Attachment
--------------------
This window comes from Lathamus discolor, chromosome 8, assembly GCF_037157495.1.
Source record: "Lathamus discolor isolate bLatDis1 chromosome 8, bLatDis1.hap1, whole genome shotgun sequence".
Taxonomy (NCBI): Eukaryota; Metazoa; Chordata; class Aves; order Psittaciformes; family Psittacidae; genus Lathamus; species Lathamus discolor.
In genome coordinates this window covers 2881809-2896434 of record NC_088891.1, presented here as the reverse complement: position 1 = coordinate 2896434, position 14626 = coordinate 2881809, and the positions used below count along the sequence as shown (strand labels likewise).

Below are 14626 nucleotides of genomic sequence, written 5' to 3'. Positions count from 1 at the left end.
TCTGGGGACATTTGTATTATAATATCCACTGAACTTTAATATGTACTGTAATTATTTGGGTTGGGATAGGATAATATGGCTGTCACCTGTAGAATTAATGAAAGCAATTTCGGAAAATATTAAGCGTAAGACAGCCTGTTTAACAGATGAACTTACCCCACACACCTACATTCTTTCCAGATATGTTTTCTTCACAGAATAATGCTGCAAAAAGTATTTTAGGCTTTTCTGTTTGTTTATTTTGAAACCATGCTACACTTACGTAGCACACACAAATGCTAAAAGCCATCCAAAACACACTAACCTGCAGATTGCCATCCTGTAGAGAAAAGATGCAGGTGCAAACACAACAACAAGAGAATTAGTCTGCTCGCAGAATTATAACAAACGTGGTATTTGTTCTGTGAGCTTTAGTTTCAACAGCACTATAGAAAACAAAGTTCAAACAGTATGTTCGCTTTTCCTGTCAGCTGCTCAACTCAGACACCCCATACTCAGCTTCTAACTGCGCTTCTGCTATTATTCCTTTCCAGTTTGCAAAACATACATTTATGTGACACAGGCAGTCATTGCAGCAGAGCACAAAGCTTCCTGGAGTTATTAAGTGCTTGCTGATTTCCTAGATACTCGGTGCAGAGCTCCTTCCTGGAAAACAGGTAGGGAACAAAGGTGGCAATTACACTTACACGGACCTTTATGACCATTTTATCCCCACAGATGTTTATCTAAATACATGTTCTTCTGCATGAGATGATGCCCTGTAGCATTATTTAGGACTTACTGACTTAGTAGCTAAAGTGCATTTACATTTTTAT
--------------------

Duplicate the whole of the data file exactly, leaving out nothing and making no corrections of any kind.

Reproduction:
This window comes from Lathamus discolor, chromosome 8, assembly GCF_037157495.1.
Source record: "Lathamus discolor isolate bLatDis1 chromosome 8, bLatDis1.hap1, whole genome shotgun sequence".
Taxonomy (NCBI): Eukaryota; Metazoa; Chordata; class Aves; order Psittaciformes; family Psittacidae; genus Lathamus; species Lathamus discolor.
In genome coordinates this window covers 2881809-2896434 of record NC_088891.1, presented here as the reverse complement: position 1 = coordinate 2896434, position 14626 = coordinate 2881809, and the positions used below count along the sequence as shown (strand labels likewise).

Below are 14626 nucleotides of genomic sequence, written 5' to 3'. Positions count from 1 at the left end.
TCTGGGGACATTTGTATTATAATATCCACTGAACTTTAATATGTACTGTAATTATTTGGGTTGGGATAGGATAATATGGCTGTCACCTGTAGAATTAATGAAAGCAATTTCGGAAAATATTAAGCGTAAGACAGCCTGTTTAACAGATGAACTTACCCCACACACCTACATTCTTTCCAGATATGTTTTCTTCACAGAATAATGCTGCAAAAAGTATTTTAGGCTTTTCTGTTTGTTTATTTTGAAACCATGCTACACTTACGTAGCACACACAAATGCTAAAAGCCATCCAAAACACACTAACCTGCAGATTGCCATCCTGTAGAGAAAAGATGCAGGTGCAAACACAACAACAAGAGAATTAGTCTGCTCGCAGAATTATAACAAACGTGGTATTTGTTCTGTGAGCTTTAGTTTCAACAGCACTATAGAAAACAAAGTTCAAACAGTATGTTCGCTTTTCCTGTCAGCTGCTCAACTCAGACACCCCATACTCAGCTTCTAACTGCGCTTCTGCTATTATTCCTTTCCAGTTTGCAAAACATACATTTATGTGACACAGGCAGTCATTGCAGCAGAGCACAAAGCTTCCTGGAGTTATTAAGTGCTTGCTGATTTCCTAGATACTCGGTGCAGAGCTCCTTCCTGGAAAACAGGTAGGGAACAAAGGTGGCAATTACACTTACACGGACCTTTATGACCATTTTATCCCCACAGATGTTTATCTAAATACATGTTCTTCTGCATGAGATGATGCCCTGTAGCATTATTTAGGACTTACTGACTTAGTAGCTAAAGTGCATTTACATTTTTAT